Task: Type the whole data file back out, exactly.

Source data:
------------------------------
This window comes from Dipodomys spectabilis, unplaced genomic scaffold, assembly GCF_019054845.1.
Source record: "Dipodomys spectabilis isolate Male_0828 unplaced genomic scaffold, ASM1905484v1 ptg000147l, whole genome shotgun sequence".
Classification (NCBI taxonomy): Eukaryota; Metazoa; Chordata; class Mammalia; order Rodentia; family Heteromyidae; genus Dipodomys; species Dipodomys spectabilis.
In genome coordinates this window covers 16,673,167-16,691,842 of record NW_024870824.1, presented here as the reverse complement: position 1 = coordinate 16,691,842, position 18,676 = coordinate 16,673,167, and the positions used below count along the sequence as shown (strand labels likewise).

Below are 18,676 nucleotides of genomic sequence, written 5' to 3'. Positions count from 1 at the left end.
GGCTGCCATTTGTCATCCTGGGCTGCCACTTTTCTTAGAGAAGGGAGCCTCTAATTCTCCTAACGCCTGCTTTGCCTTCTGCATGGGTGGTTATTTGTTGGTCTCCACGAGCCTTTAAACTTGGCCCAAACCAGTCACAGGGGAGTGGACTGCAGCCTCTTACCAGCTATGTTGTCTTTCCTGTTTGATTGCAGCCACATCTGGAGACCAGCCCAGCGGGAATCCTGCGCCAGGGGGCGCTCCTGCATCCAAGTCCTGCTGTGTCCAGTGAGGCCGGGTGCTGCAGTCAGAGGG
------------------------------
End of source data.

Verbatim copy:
This window comes from Dipodomys spectabilis, unplaced genomic scaffold, assembly GCF_019054845.1.
Source record: "Dipodomys spectabilis isolate Male_0828 unplaced genomic scaffold, ASM1905484v1 ptg000147l, whole genome shotgun sequence".
Classification (NCBI taxonomy): Eukaryota; Metazoa; Chordata; class Mammalia; order Rodentia; family Heteromyidae; genus Dipodomys; species Dipodomys spectabilis.
In genome coordinates this window covers 16,673,167-16,691,842 of record NW_024870824.1, presented here as the reverse complement: position 1 = coordinate 16,691,842, position 18,676 = coordinate 16,673,167, and the positions used below count along the sequence as shown (strand labels likewise).

Below are 18,676 nucleotides of genomic sequence, written 5' to 3'. Positions count from 1 at the left end.
GGCTGCCATTTGTCATCCTGGGCTGCCACTTTTCTTAGAGAAGGGAGCCTCTAATTCTCCTAACGCCTGCTTTGCCTTCTGCATGGGTGGTTATTTGTTGGTCTCCACGAGCCTTTAAACTTGGCCCAAACCAGTCACAGGGGAGTGGACTGCAGCCTCTTACCAGCTATGTTGTCTTTCCTGTTTGATTGCAGCCACATCTGGAGACCAGCCCAGCGGGAATCCTGCGCCAGGGGGCGCTCCTGCATCCAAGTCCTGCTGTGTCCAGTGAGGCCGGGTGCTGCAGTCAGAGGG